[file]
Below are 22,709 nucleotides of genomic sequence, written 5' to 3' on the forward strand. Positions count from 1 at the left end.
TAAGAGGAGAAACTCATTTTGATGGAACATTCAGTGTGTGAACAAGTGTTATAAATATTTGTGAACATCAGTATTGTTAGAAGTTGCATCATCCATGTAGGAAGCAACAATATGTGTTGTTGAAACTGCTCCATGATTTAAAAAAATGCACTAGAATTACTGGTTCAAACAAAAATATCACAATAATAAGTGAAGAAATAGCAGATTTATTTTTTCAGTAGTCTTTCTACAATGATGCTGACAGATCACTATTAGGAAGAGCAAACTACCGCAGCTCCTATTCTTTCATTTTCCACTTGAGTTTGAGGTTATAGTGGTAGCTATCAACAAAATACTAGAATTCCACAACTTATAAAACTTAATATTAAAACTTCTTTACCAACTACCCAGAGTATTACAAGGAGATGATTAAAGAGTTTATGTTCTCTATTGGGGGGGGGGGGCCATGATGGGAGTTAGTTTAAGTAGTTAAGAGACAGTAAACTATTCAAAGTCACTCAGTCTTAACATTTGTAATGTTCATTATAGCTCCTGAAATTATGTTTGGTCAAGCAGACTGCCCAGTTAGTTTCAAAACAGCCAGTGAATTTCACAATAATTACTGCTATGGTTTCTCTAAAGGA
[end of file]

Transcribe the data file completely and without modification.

Below are 22,709 nucleotides of genomic sequence, written 5' to 3' on the forward strand. Positions count from 1 at the left end.
TAAGAGGAGAAACTCATTTTGATGGAACATTCAGTGTGTGAACAAGTGTTATAAATATTTGTGAACATCAGTATTGTTAGAAGTTGCATCATCCATGTAGGAAGCAACAATATGTGTTGTTGAAACTGCTCCATGATTTAAAAAAATGCACTAGAATTACTGGTTCAAACAAAAATATCACAATAATAAGTGAAGAAATAGCAGATTTATTTTTTCAGTAGTCTTTCTACAATGATGCTGACAGATCACTATTAGGAAGAGCAAACTACCGCAGCTCCTATTCTTTCATTTTCCACTTGAGTTTGAGGTTATAGTGGTAGCTATCAACAAAATACTAGAATTCCACAACTTATAAAACTTAATATTAAAACTTCTTTACCAACTACCCAGAGTATTACAAGGAGATGATTAAAGAGTTTATGTTCTCTATTGGGGGGGGGGGGCCATGATGGGAGTTAGTTTAAGTAGTTAAGAGACAGTAAACTATTCAAAGTCACTCAGTCTTAACATTTGTAATGTTCATTATAGCTCCTGAAATTATGTTTGGTCAAGCAGACTGCCCAGTTAGTTTCAAAACAGCCAGTGAATTTCACAATAATTACTGCTATGGTTTCTCTAAAGGA